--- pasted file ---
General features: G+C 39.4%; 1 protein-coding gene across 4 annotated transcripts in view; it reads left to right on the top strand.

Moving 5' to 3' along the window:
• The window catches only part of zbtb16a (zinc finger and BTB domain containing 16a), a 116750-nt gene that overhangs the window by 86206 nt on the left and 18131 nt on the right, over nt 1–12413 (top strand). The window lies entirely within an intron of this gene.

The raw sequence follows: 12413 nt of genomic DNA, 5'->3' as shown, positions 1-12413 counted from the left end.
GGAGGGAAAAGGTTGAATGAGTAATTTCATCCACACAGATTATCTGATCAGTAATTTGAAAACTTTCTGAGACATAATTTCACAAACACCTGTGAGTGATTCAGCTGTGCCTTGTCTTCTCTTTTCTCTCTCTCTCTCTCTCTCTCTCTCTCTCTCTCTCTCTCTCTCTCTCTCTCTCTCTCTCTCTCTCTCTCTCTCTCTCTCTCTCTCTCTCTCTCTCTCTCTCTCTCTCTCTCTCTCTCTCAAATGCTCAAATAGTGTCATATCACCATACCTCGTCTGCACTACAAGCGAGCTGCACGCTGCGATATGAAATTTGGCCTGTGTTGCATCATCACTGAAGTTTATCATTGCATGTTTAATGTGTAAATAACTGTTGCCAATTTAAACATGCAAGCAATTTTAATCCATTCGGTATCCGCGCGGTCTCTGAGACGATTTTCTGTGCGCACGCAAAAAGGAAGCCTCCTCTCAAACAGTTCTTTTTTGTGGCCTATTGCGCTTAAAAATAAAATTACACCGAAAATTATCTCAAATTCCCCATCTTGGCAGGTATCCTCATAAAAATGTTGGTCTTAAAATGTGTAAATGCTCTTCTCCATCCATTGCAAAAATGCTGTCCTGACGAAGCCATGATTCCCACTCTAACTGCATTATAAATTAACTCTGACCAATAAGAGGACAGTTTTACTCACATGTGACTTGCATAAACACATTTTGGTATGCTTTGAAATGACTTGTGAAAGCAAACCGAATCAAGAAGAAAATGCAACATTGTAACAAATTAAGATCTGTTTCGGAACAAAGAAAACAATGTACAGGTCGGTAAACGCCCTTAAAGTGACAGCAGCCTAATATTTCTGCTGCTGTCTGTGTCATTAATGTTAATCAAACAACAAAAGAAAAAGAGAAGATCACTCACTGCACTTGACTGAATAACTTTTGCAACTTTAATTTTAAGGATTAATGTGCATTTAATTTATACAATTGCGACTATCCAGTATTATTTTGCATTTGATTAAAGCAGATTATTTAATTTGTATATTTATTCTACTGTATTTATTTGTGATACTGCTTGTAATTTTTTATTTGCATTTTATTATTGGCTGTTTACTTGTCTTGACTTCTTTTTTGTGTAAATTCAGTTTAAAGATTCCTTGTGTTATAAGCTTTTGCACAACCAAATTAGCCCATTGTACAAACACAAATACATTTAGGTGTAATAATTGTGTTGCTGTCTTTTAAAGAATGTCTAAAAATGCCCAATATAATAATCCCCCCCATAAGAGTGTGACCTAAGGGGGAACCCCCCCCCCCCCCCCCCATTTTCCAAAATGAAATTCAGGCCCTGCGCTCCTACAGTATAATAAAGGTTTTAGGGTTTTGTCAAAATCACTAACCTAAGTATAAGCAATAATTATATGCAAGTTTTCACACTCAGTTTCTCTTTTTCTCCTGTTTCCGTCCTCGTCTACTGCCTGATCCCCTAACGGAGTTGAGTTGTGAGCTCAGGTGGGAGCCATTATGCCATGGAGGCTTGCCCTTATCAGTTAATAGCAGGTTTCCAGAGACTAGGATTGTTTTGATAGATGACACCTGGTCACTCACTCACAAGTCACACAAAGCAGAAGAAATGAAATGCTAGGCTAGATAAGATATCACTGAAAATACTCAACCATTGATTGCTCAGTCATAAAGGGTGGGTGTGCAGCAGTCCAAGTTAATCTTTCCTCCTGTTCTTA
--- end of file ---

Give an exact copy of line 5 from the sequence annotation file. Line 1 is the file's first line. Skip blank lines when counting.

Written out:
GGAGGGAAAAGGTTGAATGAGTAATTTCATCCACACAGATTATCTGATCAGTAATTTGAAAACTTTCTGAGACATAATTTCACAAACACCTGTGAGTGATTCAGCTGTGCCTTGTCTTCTCTTTTCTCTCTCTCTCTCTCTCTCTCTCTCTCTCTCTCTCTCTCTCTCTCTCTCTCTCTCTCTCTCTCTCTCTCTCTCTCTCTCTCTCTCTCTCTCTCTCTCTCTCTCTCTCTCTCTCTCTCTCAAATGCTCAAATAGTGTCATATCACCATACCTCGTCTGCACTACAAGCGAGCTGCACGCTGCGATATGAAATTTGGCCTGTGTTGCATCATCACTGAAGTTTATCATTGCATGTTTAATGTGTAAATAACTGTTGCCAATTTAAACATGCAAGCAATTTTAATCCATTCGGTATCCGCGCGGTCTCTGAGACGATTTTCTGTGCGCACGCAAAAAGGAAGCCTCCTCTCAAACAGTTCTTTTTTGTGGCCTATTGCGCTTAAAAATAAAATTACACCGAAAATTATCTCAAATTCCCCATCTTGGCAGGTATCCTCATAAAAATGTTGGTCTTAAAATGTGTAAATGCTCTTCTCCATCCATTGCAAAAATGCTGTCCTGACGAAGCCATGATTCCCACTCTAACTGCATTATAAATTAACTCTGACCAATAAGAGGACAGTTTTACTCACATGTGACTTGCATAAACACATTTTGGTATGCTTTGAAATGACTTGTGAAAGCAAACCGAATCAAGAAGAAAATGCAACATTGTAACAAATTAAGATCTGTTTCGGAACAAAGAAAACAATGTACAGGTCGGTAAACGCCCTTAAAGTGACAGCAGCCTAATATTTCTGCTGCTGTCTGTGTCATTAATGTTAATCAAACAACAAAAGAAAAAGAGAAGATCACTCACTGCACTTGACTGAATAACTTTTGCAACTTTAATTTTAAGGATTAATGTGCATTTAATTTATACAATTGCGACTATCCAGTATTATTTTGCATTTGATTAAAGCAGATTATTTAATTTGTATATTTATTCTACTGTATTTATTTGTGATACTGCTTGTAATTTTTTATTTGCATTTTATTATTGGCTGTTTACTTGTCTTGACTTCTTTTTTGTGTAAATTCAGTTTAAAGATTCCTTGTGTTATAAGCTTTTGCACAACCAAATTAGCCCATTGTACAAACACAAATACATTTAGGTGTAATAATTGTGTTGCTGTCTTTTAAAGAATGTCTAAAAATGCCCAATATAATAATCCCCCCCATAAGAGTGTGACCTAAGGGGGAACCCCCCCCCCCCCCCCCCATTTTCCAAAATGAAATTCAGGCCCTGCGCTCCTACAGTATAATAAAGGTTTTAGGGTTTTGTCAAAATCACTAACCTAAGTATAAGCAATAATTATATGCAAGTTTTCACACTCAGTTTCTCTTTTTCTCCTGTTTCCGTCCTCGTCTACTGCCTGATCCCCTAACGGAGTTGAGTTGTGAGCTCAGGTGGGAGCCATTATGCCATGGAGGCTTGCCCTTATCAGTTAATAGCAGGTTTCCAGAGACTAGGATTGTTTTGATAGATGACACCTGGTCACTCACTCACAAGTCACACAAAGCAGAAGAAATGAAATGCTAGGCTAGATAAGATATCACTGAAAATACTCAACCATTGATTGCTCAGTCATAAAGGGTGGGTGTGCAGCAGTCCAAGTTAATCTTTCCTCCTGTTCTTA